It took lot of hard work to bring Haryana to this level and it takes just a stroke of pen to undo it.

The recent decision of the Haryana Government to assume the control of appointments of all levels — top officials, teaching, non-teaching and supporting employees — of staff in the State Universities is a gross violation of the autonomy of the universities and against the orders passed by the Supreme court and specific guidelines issued by the University Grant Commission (UGC). Through a letter addressed to the Vice Chancellors of all the State Universities of Haryana, the Haryana Principal Secretary (Higher Education) has issued instructions to send requisitions for the appointment of Assistant Professors and group B officials to the Haryana Public Service Commission (HPSC) and of C and D posts have to be sent to the Haryana State Selection Commission (HSSC). As per the communication, for the selection of university Registrars, the Vice Chancellors have been told to amend the statutes of their respective universities to provide for the creation of a search-cum-selection committee which would have nominees of the state government, HPSC and the Haryana Higher Education Council. The same committees will carry out the selection process for the appointment of Finance Officers, Controller of Examinations and Librarians at the state universities. The VCs have been told to take the necessary steps in this regard within 15 days. The Haryana Federation of University and College Teachers Organizations have opposed this arbitrary decision of the state government. It has given an ultimatum to the government to immediately withdraw the orders failing which the teachers would resort to "total closure" of the state universities. Although education comes under the concurrent list giving powers to both central and state governments, it gives freedom to state governments to take their own decisions in their respective states, but, the central government possesses overriding powers and most of the policy decisions are taken by the regulatory institutions at the central level to maintain uniformity and transparency in the educational system. The Haryana government should understand that the central government contribute a lot in terms of financial assistance to state universities and partial state funding does not mean taking control of academic institutions and imposing the party ideology.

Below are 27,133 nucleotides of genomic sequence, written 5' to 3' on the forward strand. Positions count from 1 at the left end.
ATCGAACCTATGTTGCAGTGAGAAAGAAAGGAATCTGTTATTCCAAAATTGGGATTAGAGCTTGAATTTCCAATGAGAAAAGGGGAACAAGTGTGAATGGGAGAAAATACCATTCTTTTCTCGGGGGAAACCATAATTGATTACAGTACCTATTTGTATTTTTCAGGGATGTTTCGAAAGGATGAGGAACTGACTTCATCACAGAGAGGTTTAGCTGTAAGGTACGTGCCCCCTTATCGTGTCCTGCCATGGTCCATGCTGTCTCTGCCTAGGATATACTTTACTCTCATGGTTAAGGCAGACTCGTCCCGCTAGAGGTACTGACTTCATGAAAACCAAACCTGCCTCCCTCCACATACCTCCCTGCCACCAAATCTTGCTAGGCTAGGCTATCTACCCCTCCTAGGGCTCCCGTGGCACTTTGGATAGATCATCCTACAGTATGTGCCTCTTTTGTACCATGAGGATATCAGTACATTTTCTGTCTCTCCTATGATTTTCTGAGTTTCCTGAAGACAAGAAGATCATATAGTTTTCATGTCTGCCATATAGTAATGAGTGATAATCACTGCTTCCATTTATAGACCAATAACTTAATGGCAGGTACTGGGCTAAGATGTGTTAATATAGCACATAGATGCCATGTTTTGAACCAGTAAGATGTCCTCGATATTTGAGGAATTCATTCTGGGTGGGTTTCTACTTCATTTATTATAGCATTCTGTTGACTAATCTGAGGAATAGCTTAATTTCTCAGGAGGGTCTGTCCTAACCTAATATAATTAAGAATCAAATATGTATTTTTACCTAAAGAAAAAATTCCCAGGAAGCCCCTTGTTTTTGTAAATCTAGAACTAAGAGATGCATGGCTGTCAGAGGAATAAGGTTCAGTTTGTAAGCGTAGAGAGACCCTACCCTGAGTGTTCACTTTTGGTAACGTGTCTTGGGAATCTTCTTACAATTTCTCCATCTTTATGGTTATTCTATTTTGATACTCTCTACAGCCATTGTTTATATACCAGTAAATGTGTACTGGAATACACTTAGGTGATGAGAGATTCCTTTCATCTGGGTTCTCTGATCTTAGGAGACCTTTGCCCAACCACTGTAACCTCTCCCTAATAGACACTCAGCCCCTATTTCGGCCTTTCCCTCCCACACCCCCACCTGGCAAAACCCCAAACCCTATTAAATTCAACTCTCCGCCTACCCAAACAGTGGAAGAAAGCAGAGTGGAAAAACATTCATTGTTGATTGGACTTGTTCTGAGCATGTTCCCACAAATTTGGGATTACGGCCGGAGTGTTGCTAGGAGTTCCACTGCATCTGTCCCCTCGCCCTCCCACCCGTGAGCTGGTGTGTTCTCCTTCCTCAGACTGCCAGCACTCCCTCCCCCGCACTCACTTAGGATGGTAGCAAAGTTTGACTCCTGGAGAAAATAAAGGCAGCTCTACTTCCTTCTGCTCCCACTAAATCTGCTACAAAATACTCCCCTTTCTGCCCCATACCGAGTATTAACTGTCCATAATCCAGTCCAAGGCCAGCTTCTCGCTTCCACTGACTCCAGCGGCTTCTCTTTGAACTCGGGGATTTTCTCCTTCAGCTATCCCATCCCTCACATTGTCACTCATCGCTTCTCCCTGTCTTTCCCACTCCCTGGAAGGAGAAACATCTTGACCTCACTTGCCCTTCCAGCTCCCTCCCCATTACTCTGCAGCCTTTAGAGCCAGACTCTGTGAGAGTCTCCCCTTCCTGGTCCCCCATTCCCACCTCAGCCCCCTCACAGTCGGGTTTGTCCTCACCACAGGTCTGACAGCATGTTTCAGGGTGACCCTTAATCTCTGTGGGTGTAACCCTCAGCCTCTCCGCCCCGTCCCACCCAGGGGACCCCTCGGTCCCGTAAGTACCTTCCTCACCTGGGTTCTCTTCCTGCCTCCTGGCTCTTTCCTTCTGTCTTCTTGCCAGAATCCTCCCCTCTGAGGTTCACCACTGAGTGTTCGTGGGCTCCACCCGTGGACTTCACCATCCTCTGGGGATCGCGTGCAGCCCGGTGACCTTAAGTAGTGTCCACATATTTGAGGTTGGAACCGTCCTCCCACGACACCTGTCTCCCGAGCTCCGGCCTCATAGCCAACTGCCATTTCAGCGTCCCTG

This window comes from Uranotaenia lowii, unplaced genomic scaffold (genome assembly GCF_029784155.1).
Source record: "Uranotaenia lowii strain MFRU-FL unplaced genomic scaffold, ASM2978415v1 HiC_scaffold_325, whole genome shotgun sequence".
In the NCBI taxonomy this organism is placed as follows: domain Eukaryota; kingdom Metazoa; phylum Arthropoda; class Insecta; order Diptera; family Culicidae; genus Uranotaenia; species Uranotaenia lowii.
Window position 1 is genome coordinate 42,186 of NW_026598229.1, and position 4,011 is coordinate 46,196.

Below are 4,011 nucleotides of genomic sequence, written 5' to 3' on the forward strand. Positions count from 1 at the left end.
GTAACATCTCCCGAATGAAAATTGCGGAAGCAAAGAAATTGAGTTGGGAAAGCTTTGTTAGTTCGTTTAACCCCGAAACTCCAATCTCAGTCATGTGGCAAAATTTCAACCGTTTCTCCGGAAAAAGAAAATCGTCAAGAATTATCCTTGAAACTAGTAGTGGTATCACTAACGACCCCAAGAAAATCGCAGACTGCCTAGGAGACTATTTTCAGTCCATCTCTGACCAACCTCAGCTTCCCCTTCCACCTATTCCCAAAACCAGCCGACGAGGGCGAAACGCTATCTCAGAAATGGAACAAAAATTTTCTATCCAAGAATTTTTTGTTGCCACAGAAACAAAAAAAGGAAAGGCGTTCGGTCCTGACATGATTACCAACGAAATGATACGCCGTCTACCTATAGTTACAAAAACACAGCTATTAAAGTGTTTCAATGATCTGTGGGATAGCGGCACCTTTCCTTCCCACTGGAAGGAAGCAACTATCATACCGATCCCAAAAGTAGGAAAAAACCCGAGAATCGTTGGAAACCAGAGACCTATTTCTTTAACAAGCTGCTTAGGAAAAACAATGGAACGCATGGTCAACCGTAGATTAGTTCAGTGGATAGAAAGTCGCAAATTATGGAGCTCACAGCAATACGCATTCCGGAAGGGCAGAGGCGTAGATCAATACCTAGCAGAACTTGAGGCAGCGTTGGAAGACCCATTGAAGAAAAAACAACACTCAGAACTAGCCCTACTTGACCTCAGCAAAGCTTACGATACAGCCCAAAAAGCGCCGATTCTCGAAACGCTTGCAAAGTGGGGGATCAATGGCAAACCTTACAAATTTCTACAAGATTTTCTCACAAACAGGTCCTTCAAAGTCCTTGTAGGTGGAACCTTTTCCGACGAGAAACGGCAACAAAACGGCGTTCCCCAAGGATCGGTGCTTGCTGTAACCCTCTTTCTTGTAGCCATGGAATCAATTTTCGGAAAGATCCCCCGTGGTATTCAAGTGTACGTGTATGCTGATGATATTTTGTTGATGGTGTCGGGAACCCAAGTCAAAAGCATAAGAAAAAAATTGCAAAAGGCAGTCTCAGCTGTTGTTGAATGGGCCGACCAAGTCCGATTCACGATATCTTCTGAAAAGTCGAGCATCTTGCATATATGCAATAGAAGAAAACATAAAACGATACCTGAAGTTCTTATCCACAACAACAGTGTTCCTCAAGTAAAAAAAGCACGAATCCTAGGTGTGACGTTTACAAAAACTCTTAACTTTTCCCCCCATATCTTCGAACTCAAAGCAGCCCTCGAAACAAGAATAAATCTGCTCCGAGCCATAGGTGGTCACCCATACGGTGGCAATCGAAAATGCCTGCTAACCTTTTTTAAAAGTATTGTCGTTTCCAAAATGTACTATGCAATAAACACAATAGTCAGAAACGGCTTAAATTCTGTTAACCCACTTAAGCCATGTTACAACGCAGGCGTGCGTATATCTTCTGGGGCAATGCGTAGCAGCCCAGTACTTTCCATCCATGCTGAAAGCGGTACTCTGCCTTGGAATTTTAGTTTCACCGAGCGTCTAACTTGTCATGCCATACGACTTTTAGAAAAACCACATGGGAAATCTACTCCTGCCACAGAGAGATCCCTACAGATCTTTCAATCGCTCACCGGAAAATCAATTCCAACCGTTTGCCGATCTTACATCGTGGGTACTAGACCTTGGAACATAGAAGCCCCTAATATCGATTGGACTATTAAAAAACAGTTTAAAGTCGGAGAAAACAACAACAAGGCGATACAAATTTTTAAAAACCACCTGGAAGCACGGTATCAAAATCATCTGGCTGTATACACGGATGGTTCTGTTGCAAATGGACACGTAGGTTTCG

The state is home to a total of 49 universities divided into various specializations like agriculture, technical, medical, liberal arts, creative arts, sports and law universities. The state boasts of one Central University, 16 State Universities, 22 State Private Universities, three Deemed Universities. Out of them, 33 are General Universities, two Agricultural, one University of Creative and Fine Arts, One Management, two medical, six technical and one Veterinary University. It took years of political will, planning, heavy investment in terms of capital and human resource and hard work to bring Haryana to this level and it takes a stroke of pen to undo it. The National Education Policy 2020 talks about establishing a single regulator for higher education in the form of National Research foundation which would ensure funding for outstanding peer-review research and to actively promote research in universities and colleges. The Higher Education Institutions (HEIs) should be governed by highly qualified independent boards having academic and administrative autonomy who would ensure the appointment of competent and experienced faculty and fill up institutional leadership positions on merit. The NEP vision envisages moving towards a higher educational system consisting of large, multi-disciplinary universities and colleges with at least one in every district and with more HEIs across India that offer a medium of instruction or programs in local/Indian languages. It will ensure revamping of curriculum, pedagogy, assessment and student support for enhanced student experiences.

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